Thursday, October 11, 2018

Best Month To Sign NHL Restricted Free Agents

What is the best month for NHL teams to sign their pending restricted free agents to a new contract? To answer this question, we will look at 870 RFA contracts signed since the salary cap. Each contract gets a score from 0 to 100, then are sorted by what month they were signed. The scores are from the team's perspective and how much value they got from the contract. The first column is the sum of all contract extensions signed before the month of June.

The chart below shows each score by month. Those signed as extensions during the season tend to have a much smaller sample size; for example the two highest scores are Dec and Jan as extensions during the season before their current contracts expire, and those two months also have the smallest sample sizes. Below they were all bundled into one extension column. The large majority of contracts are signed in the offseason, with 81% of all RFA contracts signed from June to October near or after the player becomes a free agent. Contracts signed prior to that have a larger margin of error.

When we look at this June to October window, there is no statistically significant difference between June and July, but the scores do increase significantly if you make the RFA wait until August and beyond. Of those who went unsigned into October, it rarely worked out for the player. Rickard Rakell, Nikita Kucherov, Josh Anderson, Andreas Athanasiou all ended up signing team friendly contracts. It's possible that Johnny Gaudreau got what he wanted in 2016, but that one has since become a bargain with his growth in PTS and the rising salary cap. Turris and Trouba both held out until November and ultimately signed team friendly contracts.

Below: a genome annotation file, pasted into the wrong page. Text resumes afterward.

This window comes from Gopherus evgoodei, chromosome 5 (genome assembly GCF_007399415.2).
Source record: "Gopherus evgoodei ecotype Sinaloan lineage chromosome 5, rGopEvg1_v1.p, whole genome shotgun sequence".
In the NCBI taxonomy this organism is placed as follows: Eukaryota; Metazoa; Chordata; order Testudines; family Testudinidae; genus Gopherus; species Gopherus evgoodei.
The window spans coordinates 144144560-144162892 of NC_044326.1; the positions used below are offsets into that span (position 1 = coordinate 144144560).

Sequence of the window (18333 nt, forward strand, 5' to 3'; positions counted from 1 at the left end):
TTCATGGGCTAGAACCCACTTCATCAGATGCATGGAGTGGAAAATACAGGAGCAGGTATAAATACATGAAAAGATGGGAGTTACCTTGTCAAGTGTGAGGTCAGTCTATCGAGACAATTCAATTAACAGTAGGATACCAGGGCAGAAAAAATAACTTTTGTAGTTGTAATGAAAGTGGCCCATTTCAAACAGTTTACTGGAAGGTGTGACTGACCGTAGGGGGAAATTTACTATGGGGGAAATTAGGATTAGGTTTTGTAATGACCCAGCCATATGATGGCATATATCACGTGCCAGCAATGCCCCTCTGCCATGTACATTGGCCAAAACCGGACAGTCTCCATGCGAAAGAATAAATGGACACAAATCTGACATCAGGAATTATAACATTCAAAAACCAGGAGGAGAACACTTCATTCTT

Teams know that they can wait players out. Any player who sits out the entire season will end up losing out on more salary than he would have gained by getting his requested salary. Rarely do players have significant leverage over the team to get their demand. Gaudreau had the most leverage, followed by Kucherov, although they had very different outcomes. Kucherov had just scored 30 goals and signed for 3 years at $4.8M. He scored 100 PTS in year two.  Gaudreau locked in for 6 years at a higher number ($6.8M). For the last 3 years of John Hockey's deal, Kucherov will be making $9.5M.

A reminder to William Nylander and Nick Ritchie, the odds of getting what you want are not in your favour. Eventually, the house always wins. At a certain point in the hold out, they will start to realize they are losing too much money. Everyone breaks eventually.

And Nick, you are on my fantasy team. Savage Beatings is anxiously awaiting your return.

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